In every interview there may well be some seemingly difficult questions, such as; What are your strengths and weaknesses? How do you deal with criticism? The effective way to answer these is to think of them in a positive way and what you have done to improve it.part1 013_jpg

Other questions could be: What are your interests? How do you show your creativity? What's the secret behind your drive? What is it that you care about most? Where do you see yourself in 3 years time? What are your career goals? All these questions are aimed at getting to know you better. Do not miss the opportunity to come up with examples that can make sense in a business environment by demonstrating competencies such as ability to work in a team and the ability to think medium and long term.

Overall, I would recommend when talking and listening to the interviewer to maintain eye contact, and if you’re interested in the role make sure the interviewer knows this. If “next steps” have not been discussed ask for confirmation of what they are, and finally confirm that the interviewer has all the information required to make a decision.

I wish you the best of luck with your interview

Friday, June 19, 2009

Nothing is impossible.

When someone tells you that you can't do something...

Look around...

Consider all options...

Then GO for it!

Use all the things God gave you!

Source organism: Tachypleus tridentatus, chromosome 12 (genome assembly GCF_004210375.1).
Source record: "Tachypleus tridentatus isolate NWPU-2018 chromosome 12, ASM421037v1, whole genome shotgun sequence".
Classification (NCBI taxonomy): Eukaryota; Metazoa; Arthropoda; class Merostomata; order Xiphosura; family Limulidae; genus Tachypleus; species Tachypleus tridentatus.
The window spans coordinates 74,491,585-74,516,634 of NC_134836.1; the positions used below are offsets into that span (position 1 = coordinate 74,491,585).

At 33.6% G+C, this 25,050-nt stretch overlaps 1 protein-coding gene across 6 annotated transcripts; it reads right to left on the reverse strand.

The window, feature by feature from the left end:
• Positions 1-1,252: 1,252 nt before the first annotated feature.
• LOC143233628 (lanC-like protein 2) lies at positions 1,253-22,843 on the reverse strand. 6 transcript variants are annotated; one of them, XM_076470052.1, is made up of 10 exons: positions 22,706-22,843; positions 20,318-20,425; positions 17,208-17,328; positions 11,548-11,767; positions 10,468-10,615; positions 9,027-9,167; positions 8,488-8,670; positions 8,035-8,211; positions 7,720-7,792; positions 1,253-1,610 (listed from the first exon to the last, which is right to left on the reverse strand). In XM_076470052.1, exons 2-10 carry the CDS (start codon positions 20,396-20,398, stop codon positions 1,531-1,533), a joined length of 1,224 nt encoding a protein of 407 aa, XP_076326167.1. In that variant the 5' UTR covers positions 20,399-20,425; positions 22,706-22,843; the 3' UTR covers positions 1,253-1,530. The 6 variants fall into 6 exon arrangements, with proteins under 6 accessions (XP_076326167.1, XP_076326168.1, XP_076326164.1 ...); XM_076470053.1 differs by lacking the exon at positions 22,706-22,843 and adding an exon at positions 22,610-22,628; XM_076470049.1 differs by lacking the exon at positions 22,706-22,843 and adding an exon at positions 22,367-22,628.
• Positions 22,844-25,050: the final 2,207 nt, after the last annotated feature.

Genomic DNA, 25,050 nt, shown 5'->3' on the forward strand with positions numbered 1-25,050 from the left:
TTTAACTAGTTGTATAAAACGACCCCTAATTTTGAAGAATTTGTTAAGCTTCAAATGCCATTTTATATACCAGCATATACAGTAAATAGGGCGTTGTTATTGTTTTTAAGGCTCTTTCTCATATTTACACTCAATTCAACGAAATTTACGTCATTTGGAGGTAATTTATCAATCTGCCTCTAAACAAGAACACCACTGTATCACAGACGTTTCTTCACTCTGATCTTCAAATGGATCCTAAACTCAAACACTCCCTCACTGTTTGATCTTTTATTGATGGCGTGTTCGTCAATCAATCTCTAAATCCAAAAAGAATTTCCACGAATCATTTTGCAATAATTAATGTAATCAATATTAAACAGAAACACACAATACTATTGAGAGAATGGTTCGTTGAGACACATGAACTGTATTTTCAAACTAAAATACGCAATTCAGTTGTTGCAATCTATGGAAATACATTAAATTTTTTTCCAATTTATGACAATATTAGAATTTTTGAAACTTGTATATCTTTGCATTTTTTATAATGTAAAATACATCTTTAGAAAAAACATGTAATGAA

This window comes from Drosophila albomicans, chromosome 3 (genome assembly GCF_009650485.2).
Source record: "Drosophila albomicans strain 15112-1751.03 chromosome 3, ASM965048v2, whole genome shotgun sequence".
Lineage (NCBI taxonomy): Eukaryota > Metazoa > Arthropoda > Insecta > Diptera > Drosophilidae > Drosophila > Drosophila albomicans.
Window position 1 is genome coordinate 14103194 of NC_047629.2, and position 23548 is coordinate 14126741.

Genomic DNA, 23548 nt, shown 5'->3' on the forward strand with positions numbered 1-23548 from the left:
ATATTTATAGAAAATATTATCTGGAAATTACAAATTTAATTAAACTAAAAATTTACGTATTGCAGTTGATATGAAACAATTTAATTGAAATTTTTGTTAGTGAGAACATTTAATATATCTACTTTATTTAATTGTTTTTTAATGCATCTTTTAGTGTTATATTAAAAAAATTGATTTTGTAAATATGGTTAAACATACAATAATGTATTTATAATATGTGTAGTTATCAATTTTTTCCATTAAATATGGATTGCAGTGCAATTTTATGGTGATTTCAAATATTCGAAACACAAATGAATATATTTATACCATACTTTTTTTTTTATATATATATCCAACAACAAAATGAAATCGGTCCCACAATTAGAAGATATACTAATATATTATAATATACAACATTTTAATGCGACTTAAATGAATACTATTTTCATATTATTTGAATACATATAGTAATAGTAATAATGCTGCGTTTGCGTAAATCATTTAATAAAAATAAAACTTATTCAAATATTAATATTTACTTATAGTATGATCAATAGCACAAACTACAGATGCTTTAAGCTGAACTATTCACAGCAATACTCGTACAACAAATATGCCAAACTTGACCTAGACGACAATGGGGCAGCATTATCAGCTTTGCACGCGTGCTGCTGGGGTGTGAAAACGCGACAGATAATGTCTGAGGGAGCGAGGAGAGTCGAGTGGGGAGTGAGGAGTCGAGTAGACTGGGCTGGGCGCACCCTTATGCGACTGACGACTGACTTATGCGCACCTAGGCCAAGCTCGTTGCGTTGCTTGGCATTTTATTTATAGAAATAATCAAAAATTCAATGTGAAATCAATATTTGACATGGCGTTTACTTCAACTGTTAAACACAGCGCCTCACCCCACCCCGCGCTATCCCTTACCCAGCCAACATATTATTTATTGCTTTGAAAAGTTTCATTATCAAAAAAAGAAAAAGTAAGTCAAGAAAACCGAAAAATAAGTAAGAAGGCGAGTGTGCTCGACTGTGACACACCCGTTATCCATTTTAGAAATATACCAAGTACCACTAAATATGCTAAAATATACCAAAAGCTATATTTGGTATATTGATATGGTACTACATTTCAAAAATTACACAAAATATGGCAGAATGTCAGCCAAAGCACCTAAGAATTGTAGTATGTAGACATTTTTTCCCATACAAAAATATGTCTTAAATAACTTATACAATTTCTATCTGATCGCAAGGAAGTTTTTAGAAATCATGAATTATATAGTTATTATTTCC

Be creative!

In the end, you will succeed and prove them wrong!

Always remember

"Nothing is impossible, if your heart is willing"

Effective Phone Interviews in English

This is an article published on the & I felt it shall Oracle Corporation Recruitment Blog be useful for anyone following my blog as well.

The following article will share with you some tips about how to conducting effective Phone Interviews in English with non-English speaking candidates. Before writing this article, I conducted a survey with Hiring Manager’s from China, Singapore, Japan, India, US and Australia to get their input.

Hope this article would be helpful to both native and non-native English speakers during your interview in a way or another.


1. Highlight your achievements. During the interview, avoid answering the interviewer’s question by reading any paragraph in your CV. The interviewer doesn’t expect you read what he/she can also find on your CV. What you need do is to share what your major achievements are and how you made them in a particular situation. Make sure you can explain any details of the project you did fluently in English.

2. Understand how to address your strengths and weaknesses from both technical and personality perspective. Though most experienced interviewers won’t simply ask what your strength or weakness is, it’s important that you can prepare how to address it in advance.